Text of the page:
Qatar Identity Card


Country name:
~ conventional long form: State of Qatar
~ conventional short form: Qatar
~ local long form: Dawlat Qatar
~ local short form: Qatar
Area: 11,437 sq km
Coastline: 563 km
Highest point: Qurayn Abu al Bawl 103 m
Population: 863,051
Density: 75/km2
Population growth rate: 2.61%
Official Language: Arabic
Religions: Muslim 95%
Government type: traditional monarchy
Capital: Doha
GDP - per capita: $23,200
Inflation rate: 3%
Currency (code): Qatari rial (QAR)
Vehicle Country Id-Code: Q
Calling code: +974
Internet country code: .qa
Time Zone: + 3.0 H


Old mosque

Qatar is an oasis of natural treasures and a glittering symbol of prosperity in the Middle East. Though designated as an emirate, Qatar is an independent identity and not part of the United Arab Emirates. Resting on a jutted out Arabian Peninsula over the Persian Gulf, Qatar projects misleading surroundings that ends with pleasant surprises. The country’s terrain is nothing special but a monotonous series of sand dunes that flow down in different shapes and sizes, smoothness undisturbed. However, these sandy roller coaster rides suddenly comes to an end by the shorelines of the Persian aquamarine waters. This west Asian country has all the excitement hidden in its quarters to lure in the adventure-loving souls of the world. Doha is the capital city of the country. Al Wakrah, Al Khor, Dukhan, Al Shamal, Mesaieed, Ras Lafan are other important cities of the country.
Qatar occupies an area of 11,437 square kilometres and is part of the Arabian Peninsula that spreads out 160 kilometres north into the Persian Gulf. Naturally, the country has no land borders except with Saudi Arabia in south. Its topography consists of a rocky flat surface with some limestone outcrops in Dukhan area in the west and Fuwairit area in the north. In the southeast side there is an inlet that is known as the Inland Sea. It has a number of islands, the most important of which are Halul, Shira'aw, Al-Ashat and others. Some islands are still in dispute over authoritarian claim between Qatar and Bahrain. There is also huge limestone disposition over the rugged terrain of western Qatar where lies the highest point of the country, the Jebel Dukhan. Oil fields are spread nearly all over the country. Qatar has a moderate desert climate with long hot summers and short mild winters and little rain in winter. The population of the country is approximately 863,051, which is dominated by Qataris or Arabs of the Wahhabi sect of Islam. Arabic is the official language in Qatar but English is also widely spoken.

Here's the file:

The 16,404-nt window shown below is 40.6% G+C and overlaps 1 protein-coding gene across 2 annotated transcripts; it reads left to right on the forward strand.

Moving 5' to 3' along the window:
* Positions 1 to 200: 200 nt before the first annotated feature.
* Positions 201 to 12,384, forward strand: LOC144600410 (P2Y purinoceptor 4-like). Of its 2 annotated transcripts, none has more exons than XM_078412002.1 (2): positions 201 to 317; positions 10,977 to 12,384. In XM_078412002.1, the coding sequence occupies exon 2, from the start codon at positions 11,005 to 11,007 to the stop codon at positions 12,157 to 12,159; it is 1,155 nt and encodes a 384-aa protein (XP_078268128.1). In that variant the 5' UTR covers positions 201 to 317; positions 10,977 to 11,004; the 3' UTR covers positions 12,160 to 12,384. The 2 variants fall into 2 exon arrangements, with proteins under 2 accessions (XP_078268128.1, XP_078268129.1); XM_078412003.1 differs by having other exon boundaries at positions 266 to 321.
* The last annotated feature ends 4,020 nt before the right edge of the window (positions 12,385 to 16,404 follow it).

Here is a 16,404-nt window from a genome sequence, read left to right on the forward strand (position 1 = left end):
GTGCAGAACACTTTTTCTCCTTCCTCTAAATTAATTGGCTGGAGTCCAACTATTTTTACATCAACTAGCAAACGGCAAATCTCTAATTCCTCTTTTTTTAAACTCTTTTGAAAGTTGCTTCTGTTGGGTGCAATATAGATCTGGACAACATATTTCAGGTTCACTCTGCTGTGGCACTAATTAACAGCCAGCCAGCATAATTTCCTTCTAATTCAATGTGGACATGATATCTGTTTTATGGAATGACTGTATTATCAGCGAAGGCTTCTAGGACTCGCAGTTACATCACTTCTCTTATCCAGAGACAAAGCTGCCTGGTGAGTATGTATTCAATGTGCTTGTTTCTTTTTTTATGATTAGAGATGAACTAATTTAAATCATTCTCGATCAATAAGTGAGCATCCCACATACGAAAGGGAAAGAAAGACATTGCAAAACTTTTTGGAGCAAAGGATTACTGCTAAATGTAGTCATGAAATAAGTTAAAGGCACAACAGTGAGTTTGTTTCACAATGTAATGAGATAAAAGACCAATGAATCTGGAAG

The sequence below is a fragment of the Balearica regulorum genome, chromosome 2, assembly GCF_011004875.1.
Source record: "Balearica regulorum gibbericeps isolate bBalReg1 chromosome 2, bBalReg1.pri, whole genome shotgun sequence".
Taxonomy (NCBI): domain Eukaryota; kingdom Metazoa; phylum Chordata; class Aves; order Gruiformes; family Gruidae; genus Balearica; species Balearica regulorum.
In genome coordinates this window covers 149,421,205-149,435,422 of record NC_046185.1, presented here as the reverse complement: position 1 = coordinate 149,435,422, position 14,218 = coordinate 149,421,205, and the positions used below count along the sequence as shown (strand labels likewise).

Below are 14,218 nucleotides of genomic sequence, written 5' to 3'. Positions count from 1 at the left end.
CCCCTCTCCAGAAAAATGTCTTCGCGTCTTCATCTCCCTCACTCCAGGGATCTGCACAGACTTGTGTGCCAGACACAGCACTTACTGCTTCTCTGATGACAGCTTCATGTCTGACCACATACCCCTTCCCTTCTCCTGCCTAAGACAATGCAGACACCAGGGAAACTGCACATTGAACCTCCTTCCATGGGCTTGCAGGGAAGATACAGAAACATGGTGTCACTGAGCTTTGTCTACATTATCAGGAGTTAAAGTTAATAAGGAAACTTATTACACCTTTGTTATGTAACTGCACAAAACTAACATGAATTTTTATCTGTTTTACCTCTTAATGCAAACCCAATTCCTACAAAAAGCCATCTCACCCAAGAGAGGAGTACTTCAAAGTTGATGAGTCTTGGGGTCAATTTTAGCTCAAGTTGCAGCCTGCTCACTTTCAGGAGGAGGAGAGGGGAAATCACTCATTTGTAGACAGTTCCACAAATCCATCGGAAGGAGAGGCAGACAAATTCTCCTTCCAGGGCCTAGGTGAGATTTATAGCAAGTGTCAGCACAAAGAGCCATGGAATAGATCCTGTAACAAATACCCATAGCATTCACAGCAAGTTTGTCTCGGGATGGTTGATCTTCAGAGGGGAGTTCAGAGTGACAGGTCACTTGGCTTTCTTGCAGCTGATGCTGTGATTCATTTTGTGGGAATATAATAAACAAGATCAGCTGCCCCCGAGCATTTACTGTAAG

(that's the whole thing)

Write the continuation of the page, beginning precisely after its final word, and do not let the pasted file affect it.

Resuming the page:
Persian Gulf

Previous to the reign of Bahrain, Qatar was initially ruled by the Persians for centuries. The Sheikhs of Bahrain took hold of the realms from early eighteenth century and continued till middle half of the nineteenth century. However, a war broke out in Qatar in absence of the rulers. By this time both the British and Ottoman Turkish wanted to get control over Qatar for its oil deposits. The Ottoman Empire was not successful and Qatar became a British protectorate from 1916 until 1971, when it became independent. The following decades were marred by territorial disputes with Bahrain and Saudi Arabia. During the Persian Gulf War of 1991 international coalition forces used Qatar as their base. In June 1995, Crown Prince Hamad bin Khalifa al-Thani deposed his father in a bloodless coup and led the country towards economic reforms.
The economy of Qatar is dominated by high revenue generations from oil and natural gas. They account for 70% of export income. Oil and gas revenues have been used to diversify the economy, including the development of chemicals, steel, cement, and fertilizer industries and banking.
Qatar is ruled under traditional monarchy with recent introduction of a constitution. The new constitution provides for a 45-member Consultative Council or Majlis al-Shura, of which the public would elect two-thirds of the members and the emir or king would appoint the remaining members.




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